With GDP down, has Trump lost an important bargaining chip?

U.S. President Donald Trump looks on before delivering a speech during the World Economic Forum (WEF) annual meeting on Jan. 26, 2018 in Davos, Switzerland. Copyright Fabrice Coffrini AFP - Getty Images
By Martha C. White with NBC News
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Business sentiment towards the U.S. is more likely to be influenced by the administration's stance on climate change and trade than by the recent tax cuts.

President Donald Trump offered what some analysts called an olive branch to the global elite in Davos, even as the U.S. economy failed to meet the president's self-imposed benchmark in the fourth quarter of 2017.

In his speech on Friday, Trump told the world's leading economic and political figures gathered at the World Economic Forum, "There has never been a better time to hire, to build, to invest and to grow in the United States. America is open for business and we are competitive once again."

"He did hit on the major points of 'America first,' but he did it in a way that seems like 'America first lite,'" said Monica de Bolle, senior fellow at the Peterson Institute for International Economics.

In pitching the United States as a place for foreign interests to invest, Trump touted regulatory rollback and corporate tax cuts the GOP-led legislative and executive branches have implemented over the past year.

"In terms of the actual economics of this, taxes aren't the top issue," said Mark Mazur, director of the Urban-Brookings Tax Policy Center. Taxes are on the list but not at the top. It's a positive signal you could use, but it's not going to be a defining one."

Mazur said business sentiment towards the United States is more likely to be influenced by other factors, some of which paint American business interests in a less rosy light.

"The international community has not been happy with the U.S. on trade, on climate change — we'll see if this changes the discussion," he said.

Although Trump criticized "unfair trade" practices that he said left the United States at a disadvantage, he placed his long-standing "America first" talking point in the context of a global economic infrastructure.

A continuation of such restraint would behoove the administration, said Bankrate.com senior economic analyst Mark Hamrick.

"The reality is that the U.S. stands to lose more than it stands to gain by ripping up NAFTA and the TPP," he said in reference to two trade agreements that have been frequent Trump targets.

The speed with which the TPP came together — minus American participation — indicates that the U.S. may no longer have the leverage it believes it does.

"Trump is trying to pare back some of his earlier harsh comments," de Bolle said. "He put two olive branches out there," she said, pointing to references the president made to bilateral trade agreements as well as alluding to the potential for negotiations with the nations participating in the Trans-Pacific Partnership, which Trump pulled out of a year ago, just days after taking office.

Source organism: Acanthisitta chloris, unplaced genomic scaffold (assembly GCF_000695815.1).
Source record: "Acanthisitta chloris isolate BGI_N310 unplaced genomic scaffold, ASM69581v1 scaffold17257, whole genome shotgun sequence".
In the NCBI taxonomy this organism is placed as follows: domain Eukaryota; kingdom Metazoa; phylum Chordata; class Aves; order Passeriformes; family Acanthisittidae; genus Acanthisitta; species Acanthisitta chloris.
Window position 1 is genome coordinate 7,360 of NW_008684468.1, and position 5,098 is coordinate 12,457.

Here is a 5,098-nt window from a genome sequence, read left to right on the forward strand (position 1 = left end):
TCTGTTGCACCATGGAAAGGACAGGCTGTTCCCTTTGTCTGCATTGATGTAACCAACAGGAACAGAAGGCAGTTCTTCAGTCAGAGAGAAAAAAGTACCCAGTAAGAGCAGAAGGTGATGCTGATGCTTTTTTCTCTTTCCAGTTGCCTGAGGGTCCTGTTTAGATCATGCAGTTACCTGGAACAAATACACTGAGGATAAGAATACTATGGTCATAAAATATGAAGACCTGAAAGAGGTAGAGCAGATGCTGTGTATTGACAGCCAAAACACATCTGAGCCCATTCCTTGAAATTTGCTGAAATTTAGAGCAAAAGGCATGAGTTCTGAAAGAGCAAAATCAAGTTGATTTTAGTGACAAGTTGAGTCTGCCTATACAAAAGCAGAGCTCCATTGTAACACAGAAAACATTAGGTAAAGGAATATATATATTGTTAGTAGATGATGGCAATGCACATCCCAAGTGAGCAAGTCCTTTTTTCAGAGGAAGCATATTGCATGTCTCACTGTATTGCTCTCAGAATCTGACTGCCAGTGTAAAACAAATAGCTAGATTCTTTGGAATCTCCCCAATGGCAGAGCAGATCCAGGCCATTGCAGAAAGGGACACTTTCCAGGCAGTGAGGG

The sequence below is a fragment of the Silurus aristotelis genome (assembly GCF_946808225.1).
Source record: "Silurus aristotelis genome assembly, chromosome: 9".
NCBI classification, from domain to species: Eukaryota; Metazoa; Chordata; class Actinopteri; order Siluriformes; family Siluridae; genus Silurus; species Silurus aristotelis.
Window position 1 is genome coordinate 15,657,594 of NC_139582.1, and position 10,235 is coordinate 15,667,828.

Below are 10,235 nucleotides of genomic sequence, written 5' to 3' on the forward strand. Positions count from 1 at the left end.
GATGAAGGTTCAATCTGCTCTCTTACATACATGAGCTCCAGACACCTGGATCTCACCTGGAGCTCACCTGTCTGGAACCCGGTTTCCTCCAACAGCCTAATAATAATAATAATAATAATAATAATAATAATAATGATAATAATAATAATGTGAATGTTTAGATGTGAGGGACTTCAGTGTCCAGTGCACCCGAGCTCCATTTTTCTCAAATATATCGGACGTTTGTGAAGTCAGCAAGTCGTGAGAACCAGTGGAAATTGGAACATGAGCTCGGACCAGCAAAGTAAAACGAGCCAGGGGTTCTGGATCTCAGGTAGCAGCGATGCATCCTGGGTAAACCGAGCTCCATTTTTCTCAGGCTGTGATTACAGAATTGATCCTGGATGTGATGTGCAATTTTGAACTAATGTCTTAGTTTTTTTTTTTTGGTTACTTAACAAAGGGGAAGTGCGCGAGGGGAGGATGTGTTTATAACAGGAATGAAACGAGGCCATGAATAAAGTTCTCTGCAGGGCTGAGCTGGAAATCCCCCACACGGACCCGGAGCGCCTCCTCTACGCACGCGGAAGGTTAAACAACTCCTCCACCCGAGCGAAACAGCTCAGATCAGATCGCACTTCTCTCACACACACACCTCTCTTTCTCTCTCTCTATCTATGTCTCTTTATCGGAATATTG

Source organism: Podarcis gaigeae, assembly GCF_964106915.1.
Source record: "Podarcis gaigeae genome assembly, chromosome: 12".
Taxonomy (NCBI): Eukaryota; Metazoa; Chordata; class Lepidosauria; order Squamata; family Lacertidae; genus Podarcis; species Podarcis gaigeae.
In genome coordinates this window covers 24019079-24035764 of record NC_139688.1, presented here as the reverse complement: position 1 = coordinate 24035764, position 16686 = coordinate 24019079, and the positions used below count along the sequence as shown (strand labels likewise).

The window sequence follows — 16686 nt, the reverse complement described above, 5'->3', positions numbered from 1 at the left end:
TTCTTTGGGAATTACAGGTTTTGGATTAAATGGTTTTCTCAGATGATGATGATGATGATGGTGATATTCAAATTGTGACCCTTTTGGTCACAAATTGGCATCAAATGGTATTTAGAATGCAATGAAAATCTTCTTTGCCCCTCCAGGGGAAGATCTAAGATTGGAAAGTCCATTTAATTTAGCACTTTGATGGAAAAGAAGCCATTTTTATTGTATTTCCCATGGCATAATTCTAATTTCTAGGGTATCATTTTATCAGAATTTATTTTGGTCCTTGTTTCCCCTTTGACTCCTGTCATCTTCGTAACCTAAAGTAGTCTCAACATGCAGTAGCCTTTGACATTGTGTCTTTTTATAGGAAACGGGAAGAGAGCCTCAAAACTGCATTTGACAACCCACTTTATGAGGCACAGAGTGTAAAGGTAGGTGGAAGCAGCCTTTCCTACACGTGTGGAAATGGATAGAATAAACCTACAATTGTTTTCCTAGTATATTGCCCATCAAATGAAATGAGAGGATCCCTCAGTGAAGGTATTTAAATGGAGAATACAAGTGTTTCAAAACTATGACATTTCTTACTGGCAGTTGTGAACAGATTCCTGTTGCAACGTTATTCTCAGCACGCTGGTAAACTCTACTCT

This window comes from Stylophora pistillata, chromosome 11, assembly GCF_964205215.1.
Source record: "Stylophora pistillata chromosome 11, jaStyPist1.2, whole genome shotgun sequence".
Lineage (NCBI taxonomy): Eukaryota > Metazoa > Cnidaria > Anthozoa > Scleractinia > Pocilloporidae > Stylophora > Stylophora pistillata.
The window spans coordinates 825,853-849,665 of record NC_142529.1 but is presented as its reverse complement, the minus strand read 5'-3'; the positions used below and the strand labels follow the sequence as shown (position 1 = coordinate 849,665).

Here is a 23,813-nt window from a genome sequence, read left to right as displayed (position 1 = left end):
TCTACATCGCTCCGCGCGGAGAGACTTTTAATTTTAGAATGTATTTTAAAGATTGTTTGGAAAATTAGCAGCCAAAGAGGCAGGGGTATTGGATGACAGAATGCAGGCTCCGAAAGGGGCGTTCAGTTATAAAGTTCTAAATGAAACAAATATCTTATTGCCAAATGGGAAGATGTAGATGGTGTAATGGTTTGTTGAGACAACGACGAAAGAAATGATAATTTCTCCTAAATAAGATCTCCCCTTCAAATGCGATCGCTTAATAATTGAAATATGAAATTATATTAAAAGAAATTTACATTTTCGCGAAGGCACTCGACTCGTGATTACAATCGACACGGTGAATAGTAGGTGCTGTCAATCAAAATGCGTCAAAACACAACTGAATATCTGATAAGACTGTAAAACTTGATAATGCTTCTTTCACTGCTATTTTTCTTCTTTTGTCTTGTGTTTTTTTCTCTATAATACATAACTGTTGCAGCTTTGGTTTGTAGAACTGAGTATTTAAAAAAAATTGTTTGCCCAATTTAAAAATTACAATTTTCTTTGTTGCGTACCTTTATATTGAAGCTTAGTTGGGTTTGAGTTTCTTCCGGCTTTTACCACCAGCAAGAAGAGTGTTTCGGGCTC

But this conciliatory tone may be too little, too late. "I think he believes that the U.S. does have leverage to open TPP talks," de Bolle said. But the speed with which the TPP, minus American participation, came together indicates otherwise, she said. "That signals that whatever leverage the U.S. thinks it has is probably a lot less."

The president's remarks at Davos came in tandem with the fourth quarter GDP estimate released Friday. The U.S. economy grew by 2.6 percent, lower than the 3 percent forecasted by economists, bringing economic growth to 2.3 percent for 2017 overall.

This marks an improvement over the 1.6 percent growth sustained in 2016, but Trump's focus on what many economists consider an unachievable level of sustained growth could backfire, analysts warned.

"Where it becomes problematic is the administration itself has sought to make the 3 percent GDP target part of its branding," Hamrick said. "We know the U.S. economy has tended to perform closer to 2 percent over time… The president has failed to manage expectations."

Countering broadly positive data points on consumer spending and durable goods orders — which went up 2.9 percent in December, according to a Commerce Department report released Friday — was an increase in imports that put a drag on GDP.

"The biggest drag was a significant widening in the inflation-adjusted trade deficit," said Joseph Lavorgna, chief economist for the Americas at Natixis. "That took over one full percentage point off GDP," he said, adding that if the trade balance wasn't a factor, GDP growth for the quarter would have been 3.7 percent — a figure much more in line with what Trump has been promising.

Lavorgna said that Trump and Treasury Secretary Steven Mnuchin's reaffirmations in support of a strong dollar indicate sensitivity to what the stock market perceives as positive. While this is a good sign that they understand dialing back anti-free trade rhetoric is in the better interest of the American economy, analysts warned that this economic miss could prompt the administration to retrench and double down on an anti-globalism agenda.

"However, the GDP data this morning will help test that thesis," Lavorgna said. "The administration might seize upon that wider trade deficit as rationale for promoting a renegotiation of NAFTA and other trade deals," he said.

"Imports have been couched as the bad guy by the Trump administration, and he has this very clear, transactional view on imports," de Bolle said. "That's certainly a risk."

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